Scary Stats About Prostate Cancer
Prostate cancer is terrifying. It’s not hard to see why, either. Prostate cancer is a significant health problem in the United States with about one in nine men diagnosed in their lifetime. Prostate cancer is the most common cancer in men (not including skin cancer). As if its prevalence wasn’t bad enough, it is also one of the leading causes of cancer death among men. Prostate cancer develops mainly in older men and in African-American men. About six cases in ten are diagnosed in men aged 65 or older.
Prostate cancer occurs in the male prostate (a small walnut-shaped gland in men that produces the seminal fluid that nourishes and transports sperm). It begins when cells in the prostate gland start to grow uncontrollably. That doesn’t necessarily mean it is enlarged, just beyond what the body is expecting and able to control. Often, prostate cancer does not cause symptoms in the early stages. This type of cancer can be small and slow growing or it can be fast growing and progress rapidly. If it’s detected early — when it’s still confined to the prostate gland — there’s a better chance of successful prostate cancer treatment.
A Mystery to be Solved
What causes prostate cancer? It’s a subject of intensive research. It is likely that there is no one single prostate cancer cause that we can point to as the root. Some known risk factors include family history, obesity, and, most notably, African-American race. These known risks may help, but still, don’t provide definitive answers for prostate cancer causes.
The Link to African-American Males
African-American males are in the highest risk group for prostate cancer. The stats show an incidence of more than 200 cases per 100,000 men. African-American men also tend to present with more advanced disease and have poorer overall prognosis than Caucasian or Asian men. According to the Prostate Cancer Foundation, African-American men are nearly 1.6 times more likely to develop prostate cancer than Caucasian men. They are also 2.4 times more likely than Caucasian men to die from the disease.
The worst of it may be that African-American men are at higher risk of dying from low-grade prostate cancer. A recent study has found that the risk of death from prostate cancer is double that of men of other races. The findings of the study have identified racial differences in the biology and presentation of low-grade prostate cancer noting that certain biological factors may make low-grade prostate cancer more likely to grow and spread in African American men than in men of other races.
Although no definitive reasons as to why prostate cancer incidence and death rates are higher for African-American men have been found, there are a few possibilities worth noting:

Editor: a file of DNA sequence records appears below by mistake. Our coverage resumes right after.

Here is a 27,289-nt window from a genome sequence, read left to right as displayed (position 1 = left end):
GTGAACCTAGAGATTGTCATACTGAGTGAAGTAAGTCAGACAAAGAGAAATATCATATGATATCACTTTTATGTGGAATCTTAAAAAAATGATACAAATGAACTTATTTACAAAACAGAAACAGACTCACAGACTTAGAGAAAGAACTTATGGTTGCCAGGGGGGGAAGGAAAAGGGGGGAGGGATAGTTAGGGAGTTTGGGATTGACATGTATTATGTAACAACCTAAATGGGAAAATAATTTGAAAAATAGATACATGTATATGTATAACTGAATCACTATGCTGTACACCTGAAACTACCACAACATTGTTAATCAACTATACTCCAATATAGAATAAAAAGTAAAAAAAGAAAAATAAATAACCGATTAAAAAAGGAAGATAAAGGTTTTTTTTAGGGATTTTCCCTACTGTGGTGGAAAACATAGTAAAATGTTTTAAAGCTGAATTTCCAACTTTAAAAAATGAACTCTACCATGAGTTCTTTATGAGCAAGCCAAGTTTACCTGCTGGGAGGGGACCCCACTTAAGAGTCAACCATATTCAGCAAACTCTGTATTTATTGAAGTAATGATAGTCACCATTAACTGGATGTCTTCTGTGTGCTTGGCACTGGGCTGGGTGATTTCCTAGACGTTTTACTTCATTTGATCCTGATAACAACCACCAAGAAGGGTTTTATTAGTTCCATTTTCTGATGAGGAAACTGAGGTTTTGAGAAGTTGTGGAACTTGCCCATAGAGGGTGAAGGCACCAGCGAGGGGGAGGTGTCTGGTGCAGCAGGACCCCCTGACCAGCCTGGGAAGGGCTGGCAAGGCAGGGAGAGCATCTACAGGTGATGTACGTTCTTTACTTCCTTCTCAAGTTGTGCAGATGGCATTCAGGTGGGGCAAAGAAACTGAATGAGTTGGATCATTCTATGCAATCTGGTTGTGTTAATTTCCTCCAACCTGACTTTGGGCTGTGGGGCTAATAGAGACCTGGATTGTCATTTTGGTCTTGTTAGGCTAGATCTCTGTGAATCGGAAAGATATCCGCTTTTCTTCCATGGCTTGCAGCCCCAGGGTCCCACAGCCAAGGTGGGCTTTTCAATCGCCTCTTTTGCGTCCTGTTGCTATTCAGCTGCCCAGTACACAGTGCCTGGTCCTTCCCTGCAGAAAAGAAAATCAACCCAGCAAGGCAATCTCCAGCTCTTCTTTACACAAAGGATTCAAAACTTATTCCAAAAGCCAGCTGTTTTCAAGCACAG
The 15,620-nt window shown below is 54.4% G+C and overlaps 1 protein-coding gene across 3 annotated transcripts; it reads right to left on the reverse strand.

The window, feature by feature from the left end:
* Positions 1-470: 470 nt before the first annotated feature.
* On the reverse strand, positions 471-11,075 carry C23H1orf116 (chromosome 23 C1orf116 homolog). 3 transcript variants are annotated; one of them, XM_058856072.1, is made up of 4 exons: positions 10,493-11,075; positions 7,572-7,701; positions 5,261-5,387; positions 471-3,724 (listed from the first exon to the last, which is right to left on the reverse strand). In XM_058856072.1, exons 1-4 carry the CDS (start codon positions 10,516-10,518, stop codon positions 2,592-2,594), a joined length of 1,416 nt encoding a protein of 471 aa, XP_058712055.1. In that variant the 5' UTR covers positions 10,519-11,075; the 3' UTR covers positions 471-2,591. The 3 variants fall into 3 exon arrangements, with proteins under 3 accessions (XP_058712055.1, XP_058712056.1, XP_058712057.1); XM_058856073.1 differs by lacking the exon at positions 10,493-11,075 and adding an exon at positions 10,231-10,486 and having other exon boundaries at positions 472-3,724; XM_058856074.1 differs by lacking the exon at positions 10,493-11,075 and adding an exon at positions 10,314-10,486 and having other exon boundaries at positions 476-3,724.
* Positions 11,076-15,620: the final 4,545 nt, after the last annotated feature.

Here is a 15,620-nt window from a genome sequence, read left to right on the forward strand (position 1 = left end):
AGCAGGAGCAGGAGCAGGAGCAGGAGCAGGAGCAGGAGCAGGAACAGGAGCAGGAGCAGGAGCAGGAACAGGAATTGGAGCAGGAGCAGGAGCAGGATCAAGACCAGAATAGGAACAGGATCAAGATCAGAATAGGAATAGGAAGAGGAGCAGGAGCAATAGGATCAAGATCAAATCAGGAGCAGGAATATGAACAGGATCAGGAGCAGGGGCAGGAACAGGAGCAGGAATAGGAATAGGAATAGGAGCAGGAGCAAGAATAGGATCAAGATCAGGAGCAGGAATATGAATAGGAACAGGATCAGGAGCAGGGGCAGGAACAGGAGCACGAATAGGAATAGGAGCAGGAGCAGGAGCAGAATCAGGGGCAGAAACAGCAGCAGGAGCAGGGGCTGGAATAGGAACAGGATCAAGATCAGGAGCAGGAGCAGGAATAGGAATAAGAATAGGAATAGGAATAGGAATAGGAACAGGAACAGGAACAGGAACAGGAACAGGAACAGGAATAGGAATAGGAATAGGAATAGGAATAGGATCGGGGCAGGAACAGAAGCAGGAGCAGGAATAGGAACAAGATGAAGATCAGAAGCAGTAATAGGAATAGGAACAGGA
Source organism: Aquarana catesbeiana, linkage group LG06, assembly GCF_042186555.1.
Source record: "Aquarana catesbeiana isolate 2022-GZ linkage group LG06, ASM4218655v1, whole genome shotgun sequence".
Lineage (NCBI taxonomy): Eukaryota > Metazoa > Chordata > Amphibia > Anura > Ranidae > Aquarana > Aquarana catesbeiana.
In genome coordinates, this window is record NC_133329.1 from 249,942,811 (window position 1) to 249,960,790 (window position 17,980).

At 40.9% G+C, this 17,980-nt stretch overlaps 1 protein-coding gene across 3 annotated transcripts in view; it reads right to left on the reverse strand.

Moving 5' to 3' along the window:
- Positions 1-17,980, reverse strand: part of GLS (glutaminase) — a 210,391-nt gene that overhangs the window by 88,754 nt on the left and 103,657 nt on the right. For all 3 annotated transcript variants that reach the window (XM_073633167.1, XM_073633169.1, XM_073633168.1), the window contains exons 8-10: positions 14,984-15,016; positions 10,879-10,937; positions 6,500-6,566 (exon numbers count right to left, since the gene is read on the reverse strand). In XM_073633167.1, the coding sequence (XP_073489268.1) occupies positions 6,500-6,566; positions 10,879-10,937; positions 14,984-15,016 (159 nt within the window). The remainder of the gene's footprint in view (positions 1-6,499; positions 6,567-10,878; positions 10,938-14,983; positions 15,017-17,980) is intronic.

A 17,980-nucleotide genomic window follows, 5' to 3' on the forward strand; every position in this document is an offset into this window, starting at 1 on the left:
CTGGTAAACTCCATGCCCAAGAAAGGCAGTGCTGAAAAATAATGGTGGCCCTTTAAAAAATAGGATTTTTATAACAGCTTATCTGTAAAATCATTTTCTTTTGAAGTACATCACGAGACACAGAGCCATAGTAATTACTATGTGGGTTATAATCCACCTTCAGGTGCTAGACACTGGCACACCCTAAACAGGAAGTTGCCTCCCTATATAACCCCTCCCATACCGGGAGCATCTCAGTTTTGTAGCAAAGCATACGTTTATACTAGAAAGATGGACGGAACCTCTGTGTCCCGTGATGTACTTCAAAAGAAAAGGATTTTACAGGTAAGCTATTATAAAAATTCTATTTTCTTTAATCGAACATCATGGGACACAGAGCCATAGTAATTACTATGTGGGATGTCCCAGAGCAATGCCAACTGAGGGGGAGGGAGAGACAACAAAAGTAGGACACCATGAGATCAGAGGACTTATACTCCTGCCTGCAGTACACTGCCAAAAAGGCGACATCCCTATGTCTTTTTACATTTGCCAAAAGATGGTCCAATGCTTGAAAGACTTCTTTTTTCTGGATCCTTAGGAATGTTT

– Late detection
– Biological differences: such as genomic features of prostate tumors. Suggesting differences in tumor genomics that may make low-grade prostate cancer more aggressive in African American men
– Limited biopsies: Traditional prostate biopsies used to detect prostate cancer may be more likely to miss areas of high-grade prostate cancer in African-American men. A 2014 study found that African-American men are more likely to have tumors in the anterior region of the prostate, which is harder to reach with a traditional transrectal biopsy. This leads to a higher likelihood of misdiagnosis of low-grade disease. However, today, advances in MRI technology have fixed this issue as they allow for suspicious areas in the anterior prostate to be identified before a biopsy which reduces missing high-grade tumors in this part of the prostate gland
– Cultural and lifestyle habits
– Access to medical care
– Distrust of the medical system
The good news is that through extensive research and medical trials, the projected deaths from prostate cancer in African-American men have dropped by more than 50% in the last 20 years. And even though the risk for African-American men is still greater, the gap between five-year survival rates of prostate cancer in Caucasian and African-American men has shrunk. Austin Urological Institute is inspired to help lower the death rate from prostate cancer even more. We continue to pursue the best methods available for prostate cancer treatment.
Prostate Cancer Prevention
What’s the best approach to preventing prostate cancer in African-American men? Early detection, easy access to healthcare, and annual screenings. The easiest way to detect prostate cancer and catch it early is to be diligent about getting screened regularly.
Annual screening depends on age, ethnicity, family history and other risk factors. However, the process is very simple. It involves a blood test called a PSA (prostate-specific antigen) and a prostate exam (DRE or digital rectal exam). This can be performed by a primary care physician or a urologist. Recently, genetic testing has been made available which can aid in determining prostate cancer risk if there is a strong history of prostate cancer in the family.
For more information about prostate cancer treatment or for prostate cancer screening, contact Austin Urology Institute at (512) 694-8888 to make an appointment with a provider.